Current Occupation: CEO of Uniworld Group, a multicultural marketing agency
A CEO with an open door policy is rare in the advertising industry. If the show Mad Men is any indication, ad meetings are held behind closed doors where suited white male account managers smoke cigarettes and drink hard liquor until an idea manifests. Monique Nelson has changed the face of advertising.
Nelson is the new Chief Executive Officer of Uniworld Group (what she calls a 42-year-old “startup”) that was most recently run by the agency’s founder, legendary ad man Byron Lewis. Its clients include Ford Motor Company, Lincoln and the U.S. Marines. A Brooklyn native, Nelson now heads an international company with collaborative interaction and a passion for all things creative.
MN: What kind of household did you grow up in?
Monique Nelson: I was born and raised here in Brooklyn. My mom was a science teacher and my father is an electrical engineer who’d gone to Howard University. They’ve been married 43 years and I can literally see my junior high from my window. I grew up in a brownstone in Bed-Stuy. My life felt a lot like the Cosbys.
MN: What were your early aspirations?
Monique Nelson: I went to performing arts high school as a vocal major. I figured out that I could not stand rejection and hated the audition process. When you go to the Fame high school, you have these HUGE expectations. “I’m gonna be a star!” But once I saw what a star really looked like — people like Monifah, Omar Epps, Marlon Wayans — you start to see people that are really passionate about their art.Singing was just something that I liked to do, but it was nothing that I was super passionate about. And I heard people with voices that were just absolutely out of this world.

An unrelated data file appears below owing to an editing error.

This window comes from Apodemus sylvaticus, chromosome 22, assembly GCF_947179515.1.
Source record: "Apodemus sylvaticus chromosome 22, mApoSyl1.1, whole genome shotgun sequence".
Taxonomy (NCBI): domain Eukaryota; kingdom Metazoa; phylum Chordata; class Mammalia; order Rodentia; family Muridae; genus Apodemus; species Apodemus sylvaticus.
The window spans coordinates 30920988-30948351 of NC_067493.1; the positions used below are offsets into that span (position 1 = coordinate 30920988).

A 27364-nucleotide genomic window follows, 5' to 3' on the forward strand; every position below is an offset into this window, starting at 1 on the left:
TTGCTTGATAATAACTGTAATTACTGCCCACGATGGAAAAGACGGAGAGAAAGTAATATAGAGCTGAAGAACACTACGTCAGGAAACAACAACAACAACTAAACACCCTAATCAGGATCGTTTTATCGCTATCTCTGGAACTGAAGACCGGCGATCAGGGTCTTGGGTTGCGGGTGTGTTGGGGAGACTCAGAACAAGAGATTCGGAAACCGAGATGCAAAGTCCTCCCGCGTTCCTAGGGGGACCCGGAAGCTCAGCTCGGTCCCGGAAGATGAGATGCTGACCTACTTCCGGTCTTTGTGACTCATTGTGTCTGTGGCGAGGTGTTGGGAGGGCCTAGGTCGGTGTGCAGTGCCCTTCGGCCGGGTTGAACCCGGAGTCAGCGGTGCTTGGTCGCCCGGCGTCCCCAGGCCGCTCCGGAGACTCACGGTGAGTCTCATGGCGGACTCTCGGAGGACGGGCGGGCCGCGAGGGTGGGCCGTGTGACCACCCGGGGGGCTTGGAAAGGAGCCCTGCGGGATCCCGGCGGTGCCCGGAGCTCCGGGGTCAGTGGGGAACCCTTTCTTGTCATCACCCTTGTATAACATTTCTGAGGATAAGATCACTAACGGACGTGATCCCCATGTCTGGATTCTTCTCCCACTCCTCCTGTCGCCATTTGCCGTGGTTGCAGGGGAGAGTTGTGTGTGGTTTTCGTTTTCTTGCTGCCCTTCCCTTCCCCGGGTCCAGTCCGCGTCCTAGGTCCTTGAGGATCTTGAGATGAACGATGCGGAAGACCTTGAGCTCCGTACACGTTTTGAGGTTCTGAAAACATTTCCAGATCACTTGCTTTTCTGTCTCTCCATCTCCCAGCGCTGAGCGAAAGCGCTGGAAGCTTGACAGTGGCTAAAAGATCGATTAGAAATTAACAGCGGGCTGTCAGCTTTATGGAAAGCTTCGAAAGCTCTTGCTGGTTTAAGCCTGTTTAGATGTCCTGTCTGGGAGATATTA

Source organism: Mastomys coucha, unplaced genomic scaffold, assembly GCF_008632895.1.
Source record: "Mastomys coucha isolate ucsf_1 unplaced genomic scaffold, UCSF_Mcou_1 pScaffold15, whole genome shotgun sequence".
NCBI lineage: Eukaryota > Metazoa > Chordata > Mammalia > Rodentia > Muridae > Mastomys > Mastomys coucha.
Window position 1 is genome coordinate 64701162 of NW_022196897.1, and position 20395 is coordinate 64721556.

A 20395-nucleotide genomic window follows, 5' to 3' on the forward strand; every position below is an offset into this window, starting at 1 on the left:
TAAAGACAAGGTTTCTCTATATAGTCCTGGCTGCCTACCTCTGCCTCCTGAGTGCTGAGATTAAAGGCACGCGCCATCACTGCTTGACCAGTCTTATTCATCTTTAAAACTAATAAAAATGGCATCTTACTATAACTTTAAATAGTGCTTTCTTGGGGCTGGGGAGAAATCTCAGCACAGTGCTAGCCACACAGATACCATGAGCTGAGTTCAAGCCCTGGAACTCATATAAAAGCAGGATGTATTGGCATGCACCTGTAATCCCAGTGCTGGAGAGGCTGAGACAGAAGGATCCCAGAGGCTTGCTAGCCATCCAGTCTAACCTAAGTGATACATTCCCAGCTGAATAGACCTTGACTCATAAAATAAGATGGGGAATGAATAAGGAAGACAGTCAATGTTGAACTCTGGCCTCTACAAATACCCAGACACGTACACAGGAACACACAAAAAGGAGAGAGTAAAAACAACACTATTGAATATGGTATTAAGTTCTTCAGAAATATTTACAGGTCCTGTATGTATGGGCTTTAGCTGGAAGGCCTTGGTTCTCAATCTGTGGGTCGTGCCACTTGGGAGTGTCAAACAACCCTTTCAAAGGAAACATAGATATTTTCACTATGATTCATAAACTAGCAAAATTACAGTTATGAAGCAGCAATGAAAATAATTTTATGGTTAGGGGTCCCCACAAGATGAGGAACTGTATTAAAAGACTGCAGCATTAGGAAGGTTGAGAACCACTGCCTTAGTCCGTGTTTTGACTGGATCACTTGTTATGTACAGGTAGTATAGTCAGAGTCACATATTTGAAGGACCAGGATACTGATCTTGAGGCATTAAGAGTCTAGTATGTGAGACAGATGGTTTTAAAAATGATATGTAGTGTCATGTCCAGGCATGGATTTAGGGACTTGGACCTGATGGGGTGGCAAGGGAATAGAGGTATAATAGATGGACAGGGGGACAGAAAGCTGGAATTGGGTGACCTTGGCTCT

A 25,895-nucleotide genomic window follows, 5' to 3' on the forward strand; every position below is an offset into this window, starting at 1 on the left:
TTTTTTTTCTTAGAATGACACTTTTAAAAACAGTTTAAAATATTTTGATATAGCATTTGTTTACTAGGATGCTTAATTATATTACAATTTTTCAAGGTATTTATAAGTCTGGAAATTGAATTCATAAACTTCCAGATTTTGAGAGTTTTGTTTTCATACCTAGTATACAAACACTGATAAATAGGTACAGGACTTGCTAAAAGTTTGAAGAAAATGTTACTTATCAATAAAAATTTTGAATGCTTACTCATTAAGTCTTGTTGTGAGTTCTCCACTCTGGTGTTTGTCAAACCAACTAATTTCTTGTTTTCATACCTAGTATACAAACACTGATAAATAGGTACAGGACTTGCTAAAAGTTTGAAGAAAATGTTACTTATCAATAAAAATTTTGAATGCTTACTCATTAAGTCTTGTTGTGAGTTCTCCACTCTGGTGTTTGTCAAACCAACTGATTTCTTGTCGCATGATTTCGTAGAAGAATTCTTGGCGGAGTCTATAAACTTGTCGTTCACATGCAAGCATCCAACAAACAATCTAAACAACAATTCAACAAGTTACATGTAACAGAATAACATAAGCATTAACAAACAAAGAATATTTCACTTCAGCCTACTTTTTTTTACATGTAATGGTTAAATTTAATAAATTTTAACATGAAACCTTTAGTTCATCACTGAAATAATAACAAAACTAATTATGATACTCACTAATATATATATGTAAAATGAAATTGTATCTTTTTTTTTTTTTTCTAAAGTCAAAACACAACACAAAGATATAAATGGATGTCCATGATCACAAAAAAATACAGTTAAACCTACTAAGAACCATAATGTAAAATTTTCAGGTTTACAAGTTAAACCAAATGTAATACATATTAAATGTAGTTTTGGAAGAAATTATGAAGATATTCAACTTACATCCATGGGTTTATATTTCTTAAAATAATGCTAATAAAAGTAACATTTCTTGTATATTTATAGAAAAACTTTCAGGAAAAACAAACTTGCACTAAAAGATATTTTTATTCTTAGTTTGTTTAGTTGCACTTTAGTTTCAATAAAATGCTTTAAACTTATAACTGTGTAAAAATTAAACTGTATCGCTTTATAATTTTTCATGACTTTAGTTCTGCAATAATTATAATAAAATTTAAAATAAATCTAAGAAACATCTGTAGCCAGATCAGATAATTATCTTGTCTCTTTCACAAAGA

MN: Tell us about your academics?
Monique Nelson: Vanderbilt University was where everything changed for me. I left New York and went to Nashville, TN on a university scholarship thinking that I wanted to be a doctor. My first semester of biology, I failed and it was my first big failure. It was devastating on so many levels, but it forced me to think about other things.
MN: When did you eventually fall in love with marketing?
Monique Nelson: While working in Wisconsin at International Papers, I got in with the marketing manager at the time, who happens to be this phenomenal women who I absolutely ended up adoring over time. She had three kids and was a senior director in marketing. I wasn’t really sure what marketing was 22 years ago. We started walking through the process of selling this brown paper that was on the back of the Post-It notes. We ended up having a meeting with some of our sister companies and everyone came together to say that they were introducing colors to the Post-It notes. All of a sudden they were creating a market.
Let me tell you: selling paper is not hot. When you have to sell something as basic as a sheet of paper and tons of it, it showed me that marketing was really deep. That’s what sparked my marketing bug.